Ever since the introduction of the internet’s greatest source of information there has been a lot of debate over just how reliant we should be on Wikipedia. And it is without a doubt that we should be careful when citing the online ‘encyclopedia of the people’ as a source, but there is no denying just how helpful it is.
I have no doubt that whoever wrote the article on Princess Diana, or on the September 11 attacks got it right. For the most part, I’m not going to be going to Wikipedia to prove my theory on Ancient Egypt’s rise coinciding with the Tower of Babel from the Biblical accounts. But it will at least give me a direction follow.
So it comes as no surprise to find a link from Slashdot, pointing to a site that has provided a list of errors found within the Encyclopedia Britannica, and corrected on Wikipedia. The entry provides upwards of 60 corrections that cite entries from the hard copy, CD-ROM and online versions of one of the world’s most respected encyclopedias. Corrections include factoids such as the fact that Alexander Pushkin did not actually make himself a frequent guest of the city Karlovy Vary. Corrections concerning King Henry VIII, the Polish September Campaign in WWII and the birthday and year of Joseph Stalin continue the list of historical corrections.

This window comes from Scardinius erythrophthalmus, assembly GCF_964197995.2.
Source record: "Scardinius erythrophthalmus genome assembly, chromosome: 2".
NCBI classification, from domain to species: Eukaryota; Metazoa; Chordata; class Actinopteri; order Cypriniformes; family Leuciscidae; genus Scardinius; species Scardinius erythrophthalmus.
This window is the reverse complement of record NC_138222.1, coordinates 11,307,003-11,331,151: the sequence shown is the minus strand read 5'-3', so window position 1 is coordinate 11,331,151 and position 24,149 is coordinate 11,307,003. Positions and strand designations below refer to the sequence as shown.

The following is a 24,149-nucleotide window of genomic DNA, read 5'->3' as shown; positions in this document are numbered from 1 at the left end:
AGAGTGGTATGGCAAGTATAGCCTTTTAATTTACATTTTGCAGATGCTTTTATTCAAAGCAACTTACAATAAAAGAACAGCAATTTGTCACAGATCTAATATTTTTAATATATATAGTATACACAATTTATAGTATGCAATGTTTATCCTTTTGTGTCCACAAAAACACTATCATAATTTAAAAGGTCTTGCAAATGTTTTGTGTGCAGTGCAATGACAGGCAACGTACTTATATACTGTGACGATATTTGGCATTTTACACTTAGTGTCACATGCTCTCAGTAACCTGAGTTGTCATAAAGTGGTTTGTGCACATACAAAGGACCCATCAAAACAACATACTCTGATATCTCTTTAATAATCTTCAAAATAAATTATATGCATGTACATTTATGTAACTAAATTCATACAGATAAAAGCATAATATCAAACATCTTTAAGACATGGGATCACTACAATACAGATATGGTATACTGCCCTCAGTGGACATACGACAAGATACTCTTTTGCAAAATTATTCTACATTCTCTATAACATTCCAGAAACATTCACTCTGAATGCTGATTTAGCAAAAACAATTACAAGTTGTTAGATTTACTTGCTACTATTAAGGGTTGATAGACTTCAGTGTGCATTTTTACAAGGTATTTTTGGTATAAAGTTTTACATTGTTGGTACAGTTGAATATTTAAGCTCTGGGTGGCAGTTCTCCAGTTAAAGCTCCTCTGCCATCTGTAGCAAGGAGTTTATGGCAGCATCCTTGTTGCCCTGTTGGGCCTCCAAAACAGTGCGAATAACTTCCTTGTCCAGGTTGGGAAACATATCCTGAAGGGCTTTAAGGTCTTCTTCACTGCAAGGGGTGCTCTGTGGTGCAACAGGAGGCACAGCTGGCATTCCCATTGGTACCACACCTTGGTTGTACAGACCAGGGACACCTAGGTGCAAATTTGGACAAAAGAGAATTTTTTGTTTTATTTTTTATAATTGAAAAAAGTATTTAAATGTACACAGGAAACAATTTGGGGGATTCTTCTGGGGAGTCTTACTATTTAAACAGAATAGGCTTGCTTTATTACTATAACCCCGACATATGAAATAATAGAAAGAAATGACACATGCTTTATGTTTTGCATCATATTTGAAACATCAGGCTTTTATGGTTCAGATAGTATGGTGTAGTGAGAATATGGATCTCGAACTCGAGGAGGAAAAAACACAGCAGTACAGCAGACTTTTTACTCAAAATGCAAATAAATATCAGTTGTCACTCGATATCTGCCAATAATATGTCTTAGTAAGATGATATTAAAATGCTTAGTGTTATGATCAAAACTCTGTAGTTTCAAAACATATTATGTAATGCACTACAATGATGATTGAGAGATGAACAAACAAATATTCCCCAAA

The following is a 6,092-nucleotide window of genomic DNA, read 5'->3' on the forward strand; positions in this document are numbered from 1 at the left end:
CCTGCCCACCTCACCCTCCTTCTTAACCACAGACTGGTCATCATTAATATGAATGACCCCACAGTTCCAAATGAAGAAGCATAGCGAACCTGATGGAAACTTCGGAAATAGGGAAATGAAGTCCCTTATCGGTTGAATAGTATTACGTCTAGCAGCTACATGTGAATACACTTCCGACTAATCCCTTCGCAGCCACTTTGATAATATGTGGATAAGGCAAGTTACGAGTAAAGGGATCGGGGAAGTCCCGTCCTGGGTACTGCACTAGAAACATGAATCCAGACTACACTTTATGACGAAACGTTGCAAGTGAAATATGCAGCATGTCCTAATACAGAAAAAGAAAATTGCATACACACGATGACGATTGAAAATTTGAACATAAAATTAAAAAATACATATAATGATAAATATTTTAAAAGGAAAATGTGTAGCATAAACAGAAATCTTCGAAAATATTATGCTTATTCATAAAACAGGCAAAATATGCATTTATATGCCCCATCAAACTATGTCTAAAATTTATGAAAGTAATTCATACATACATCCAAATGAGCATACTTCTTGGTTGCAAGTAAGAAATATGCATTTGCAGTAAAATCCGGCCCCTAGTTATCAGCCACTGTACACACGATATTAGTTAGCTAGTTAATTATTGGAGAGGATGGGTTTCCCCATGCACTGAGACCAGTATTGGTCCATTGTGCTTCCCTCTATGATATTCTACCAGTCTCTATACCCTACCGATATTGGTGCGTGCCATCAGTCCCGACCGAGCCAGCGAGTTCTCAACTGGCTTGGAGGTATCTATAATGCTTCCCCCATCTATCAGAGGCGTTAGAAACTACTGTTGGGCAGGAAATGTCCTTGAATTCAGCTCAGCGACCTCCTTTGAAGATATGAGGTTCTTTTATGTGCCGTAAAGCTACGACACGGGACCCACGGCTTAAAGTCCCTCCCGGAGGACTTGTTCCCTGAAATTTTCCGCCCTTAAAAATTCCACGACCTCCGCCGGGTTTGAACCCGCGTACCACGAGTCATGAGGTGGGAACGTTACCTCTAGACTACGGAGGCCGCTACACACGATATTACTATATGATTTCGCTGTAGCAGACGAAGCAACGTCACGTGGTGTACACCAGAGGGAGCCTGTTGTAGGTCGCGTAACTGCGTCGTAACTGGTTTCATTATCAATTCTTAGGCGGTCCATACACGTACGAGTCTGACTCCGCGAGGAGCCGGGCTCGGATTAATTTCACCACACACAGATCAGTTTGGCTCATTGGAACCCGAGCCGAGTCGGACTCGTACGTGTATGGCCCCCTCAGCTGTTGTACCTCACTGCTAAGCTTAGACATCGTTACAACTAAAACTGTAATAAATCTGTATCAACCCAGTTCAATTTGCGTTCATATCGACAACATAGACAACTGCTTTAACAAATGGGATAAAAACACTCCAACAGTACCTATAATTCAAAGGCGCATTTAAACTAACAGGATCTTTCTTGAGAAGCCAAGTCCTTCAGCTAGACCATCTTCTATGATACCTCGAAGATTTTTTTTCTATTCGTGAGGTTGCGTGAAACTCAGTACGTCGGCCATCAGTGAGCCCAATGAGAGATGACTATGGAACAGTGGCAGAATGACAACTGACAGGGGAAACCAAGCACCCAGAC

But the corrections go on to include science – such as a note on the uncertainty principle – and mathematics – like the long explanation about NP problems and the mistakes within the EB. It is definitely worth checking out for yourself, to see whether your celebrated hardbound copies of the Encyclopedia Britannica that sit pride of place in your library, are in fact, mistaken on the life of golfing legend Arnold Palmer.
Posted by Josh Hill.
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